Alison, who graduated with a first class honours degree in fine art from the university in 1993, was honoured for her major contribution to the arts and as an ambassador for those with disabilities.
Alison said she was "completely overwhelmed" adding: "I never thought imagined in all these years that I would be back here to receive this amazing honour".
She said she promised herself she wouldn’t become emotional but there were tears as she praised those who have helped her in her career, including university staff, from janitors to lecturers: "The fact that I came away with a first class degree still blows my mind ... but I never felt like I was the only disabled student, although I was. I was able to do everything everyone else did."
Alison is renowned around the world for her work but she proclaimed her son Parys, who was in the audience, as "my greatest piece of art work and creation".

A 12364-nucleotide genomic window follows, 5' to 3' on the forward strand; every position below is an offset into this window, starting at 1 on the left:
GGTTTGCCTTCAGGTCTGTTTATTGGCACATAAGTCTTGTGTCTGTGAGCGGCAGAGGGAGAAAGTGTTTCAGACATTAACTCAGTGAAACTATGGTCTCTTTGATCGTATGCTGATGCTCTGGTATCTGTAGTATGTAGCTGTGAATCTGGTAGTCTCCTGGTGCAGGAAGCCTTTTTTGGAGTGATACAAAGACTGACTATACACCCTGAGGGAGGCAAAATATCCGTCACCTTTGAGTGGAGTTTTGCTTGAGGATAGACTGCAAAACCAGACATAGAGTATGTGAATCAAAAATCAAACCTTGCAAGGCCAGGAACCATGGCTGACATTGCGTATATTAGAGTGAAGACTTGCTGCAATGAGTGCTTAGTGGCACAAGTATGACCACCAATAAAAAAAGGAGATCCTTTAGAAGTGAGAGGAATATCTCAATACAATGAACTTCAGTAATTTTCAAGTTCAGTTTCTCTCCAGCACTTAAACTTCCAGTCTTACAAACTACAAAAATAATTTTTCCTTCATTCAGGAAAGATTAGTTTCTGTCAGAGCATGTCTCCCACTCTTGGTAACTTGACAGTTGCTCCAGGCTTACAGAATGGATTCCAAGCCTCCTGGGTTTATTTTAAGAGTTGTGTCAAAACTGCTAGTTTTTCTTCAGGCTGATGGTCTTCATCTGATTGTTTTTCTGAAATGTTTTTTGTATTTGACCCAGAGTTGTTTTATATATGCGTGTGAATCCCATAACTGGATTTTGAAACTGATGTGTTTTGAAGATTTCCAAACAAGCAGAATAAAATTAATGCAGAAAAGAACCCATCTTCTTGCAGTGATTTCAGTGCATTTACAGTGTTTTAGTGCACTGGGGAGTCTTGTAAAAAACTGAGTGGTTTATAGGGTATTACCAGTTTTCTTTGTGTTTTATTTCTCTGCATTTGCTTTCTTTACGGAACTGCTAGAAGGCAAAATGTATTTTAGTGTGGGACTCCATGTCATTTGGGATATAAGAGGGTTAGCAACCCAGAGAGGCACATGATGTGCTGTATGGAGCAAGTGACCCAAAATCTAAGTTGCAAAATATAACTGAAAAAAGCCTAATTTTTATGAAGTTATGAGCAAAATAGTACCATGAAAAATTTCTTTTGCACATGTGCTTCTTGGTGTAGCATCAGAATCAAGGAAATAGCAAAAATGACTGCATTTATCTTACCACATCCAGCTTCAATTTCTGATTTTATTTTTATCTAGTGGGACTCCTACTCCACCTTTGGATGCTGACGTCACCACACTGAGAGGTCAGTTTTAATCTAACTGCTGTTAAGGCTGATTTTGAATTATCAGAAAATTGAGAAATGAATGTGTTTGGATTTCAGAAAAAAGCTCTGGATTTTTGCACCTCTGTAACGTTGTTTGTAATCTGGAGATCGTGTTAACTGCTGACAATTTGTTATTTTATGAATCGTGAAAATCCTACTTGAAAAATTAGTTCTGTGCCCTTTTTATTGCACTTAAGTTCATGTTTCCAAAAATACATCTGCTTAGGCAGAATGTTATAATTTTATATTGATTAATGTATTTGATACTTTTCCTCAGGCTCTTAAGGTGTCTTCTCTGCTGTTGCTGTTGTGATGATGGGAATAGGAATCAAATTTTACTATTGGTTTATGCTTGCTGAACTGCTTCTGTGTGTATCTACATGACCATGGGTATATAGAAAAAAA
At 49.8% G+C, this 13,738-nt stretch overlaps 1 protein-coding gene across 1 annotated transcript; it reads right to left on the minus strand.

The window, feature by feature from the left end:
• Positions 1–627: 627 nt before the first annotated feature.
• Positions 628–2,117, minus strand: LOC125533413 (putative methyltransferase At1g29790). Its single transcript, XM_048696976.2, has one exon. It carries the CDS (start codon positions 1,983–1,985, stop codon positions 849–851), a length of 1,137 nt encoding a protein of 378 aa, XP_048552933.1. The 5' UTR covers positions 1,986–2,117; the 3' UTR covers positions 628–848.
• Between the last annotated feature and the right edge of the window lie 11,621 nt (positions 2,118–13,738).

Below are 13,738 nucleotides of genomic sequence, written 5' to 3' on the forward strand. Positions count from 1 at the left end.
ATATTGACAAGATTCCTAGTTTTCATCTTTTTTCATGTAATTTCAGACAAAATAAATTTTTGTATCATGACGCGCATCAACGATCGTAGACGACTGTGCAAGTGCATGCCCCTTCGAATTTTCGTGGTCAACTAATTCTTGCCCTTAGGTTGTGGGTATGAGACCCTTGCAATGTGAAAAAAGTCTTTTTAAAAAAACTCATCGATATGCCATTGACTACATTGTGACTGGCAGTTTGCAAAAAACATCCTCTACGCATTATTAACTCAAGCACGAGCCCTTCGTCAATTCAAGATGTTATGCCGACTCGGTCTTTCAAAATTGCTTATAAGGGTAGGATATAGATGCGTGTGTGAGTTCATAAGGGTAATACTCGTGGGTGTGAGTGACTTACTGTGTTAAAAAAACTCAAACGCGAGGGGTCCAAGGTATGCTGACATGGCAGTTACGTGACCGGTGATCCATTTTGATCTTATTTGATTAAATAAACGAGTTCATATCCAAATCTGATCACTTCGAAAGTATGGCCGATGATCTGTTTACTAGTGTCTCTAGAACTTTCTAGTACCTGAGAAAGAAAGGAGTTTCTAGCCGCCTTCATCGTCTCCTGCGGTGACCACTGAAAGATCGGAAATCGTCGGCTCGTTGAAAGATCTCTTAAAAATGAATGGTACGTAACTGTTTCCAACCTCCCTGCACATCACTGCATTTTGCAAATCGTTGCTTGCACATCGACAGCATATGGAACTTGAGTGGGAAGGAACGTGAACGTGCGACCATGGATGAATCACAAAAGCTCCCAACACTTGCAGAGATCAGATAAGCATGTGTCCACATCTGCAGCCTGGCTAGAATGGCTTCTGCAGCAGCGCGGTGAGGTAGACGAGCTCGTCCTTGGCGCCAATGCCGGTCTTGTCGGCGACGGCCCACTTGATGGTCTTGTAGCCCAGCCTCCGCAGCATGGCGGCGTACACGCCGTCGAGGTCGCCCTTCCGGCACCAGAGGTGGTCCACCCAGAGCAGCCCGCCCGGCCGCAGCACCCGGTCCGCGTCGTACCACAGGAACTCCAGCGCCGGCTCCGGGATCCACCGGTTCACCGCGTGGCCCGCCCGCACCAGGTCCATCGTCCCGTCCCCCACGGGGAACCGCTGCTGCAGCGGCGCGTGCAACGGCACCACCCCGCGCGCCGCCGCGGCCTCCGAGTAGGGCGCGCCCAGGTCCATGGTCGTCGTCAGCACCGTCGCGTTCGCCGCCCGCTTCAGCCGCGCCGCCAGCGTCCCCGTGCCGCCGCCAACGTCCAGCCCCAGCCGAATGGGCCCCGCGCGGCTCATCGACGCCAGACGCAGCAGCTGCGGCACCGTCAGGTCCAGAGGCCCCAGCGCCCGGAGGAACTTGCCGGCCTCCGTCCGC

Professor Bruce Brown, Pro Vice-Chancellor (Research), in presenting the award, described Alison as a "Titan of the human spirit" and a force for everything that is good.
He said: "Alison's creative intelligence has served to challenge and change our notions of physical beauty, normality, disability and sexuality."
Despite her significant challenges, he said, academics at the then Brighton School of Art, particularly Bill Beech, recognised Alison's talent as a foremost above all and "removed every obstacle standing in the way of her ambition to become an independent fine artist – if not a famous one."
Born without arms and with shortened legs, Alison uses photography, digital imaging and painting to question physical normality and beauty.
A member of the Mouth and Foot Painting Artists of the World, Alison has used her body as subject matter for artworks and in one she put herself into the image of the world's most iconic symbol of femininity, the Venus de Milo.